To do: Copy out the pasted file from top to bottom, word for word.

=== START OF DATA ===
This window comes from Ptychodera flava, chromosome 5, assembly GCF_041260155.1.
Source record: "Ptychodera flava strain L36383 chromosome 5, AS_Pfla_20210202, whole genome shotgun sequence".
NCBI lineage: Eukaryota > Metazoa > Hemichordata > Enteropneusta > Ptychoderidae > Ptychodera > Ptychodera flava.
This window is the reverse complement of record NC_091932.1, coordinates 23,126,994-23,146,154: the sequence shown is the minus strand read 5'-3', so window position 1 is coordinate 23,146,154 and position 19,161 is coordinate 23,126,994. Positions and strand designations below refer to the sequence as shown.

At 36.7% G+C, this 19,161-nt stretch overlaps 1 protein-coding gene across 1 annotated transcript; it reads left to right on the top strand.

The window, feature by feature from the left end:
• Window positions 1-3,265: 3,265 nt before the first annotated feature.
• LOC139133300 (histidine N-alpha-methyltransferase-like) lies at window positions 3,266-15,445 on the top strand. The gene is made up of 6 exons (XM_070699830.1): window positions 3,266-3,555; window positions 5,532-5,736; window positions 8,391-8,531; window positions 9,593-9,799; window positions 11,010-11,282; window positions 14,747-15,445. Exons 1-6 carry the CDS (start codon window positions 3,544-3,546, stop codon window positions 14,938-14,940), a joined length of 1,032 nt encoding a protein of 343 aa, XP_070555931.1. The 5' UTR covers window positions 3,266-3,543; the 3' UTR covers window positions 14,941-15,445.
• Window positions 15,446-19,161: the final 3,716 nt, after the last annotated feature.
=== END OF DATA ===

This window comes from Ptychodera flava, chromosome 5, assembly GCF_041260155.1.
Source record: "Ptychodera flava strain L36383 chromosome 5, AS_Pfla_20210202, whole genome shotgun sequence".
NCBI lineage: Eukaryota > Metazoa > Hemichordata > Enteropneusta > Ptychoderidae > Ptychodera > Ptychodera flava.
This window is the reverse complement of record NC_091932.1, coordinates 23,126,994-23,146,154: the sequence shown is the minus strand read 5'-3', so window position 1 is coordinate 23,146,154 and position 19,161 is coordinate 23,126,994. Positions and strand designations below refer to the sequence as shown.

At 36.7% G+C, this 19,161-nt stretch overlaps 1 protein-coding gene across 1 annotated transcript; it reads left to right on the top strand.

The window, feature by feature from the left end:
• Window positions 1-3,265: 3,265 nt before the first annotated feature.
• LOC139133300 (histidine N-alpha-methyltransferase-like) lies at window positions 3,266-15,445 on the top strand. The gene is made up of 6 exons (XM_070699830.1): window positions 3,266-3,555; window positions 5,532-5,736; window positions 8,391-8,531; window positions 9,593-9,799; window positions 11,010-11,282; window positions 14,747-15,445. Exons 1-6 carry the CDS (start codon window positions 3,544-3,546, stop codon window positions 14,938-14,940), a joined length of 1,032 nt encoding a protein of 343 aa, XP_070555931.1. The 5' UTR covers window positions 3,266-3,543; the 3' UTR covers window positions 14,941-15,445.
• Window positions 15,446-19,161: the final 3,716 nt, after the last annotated feature.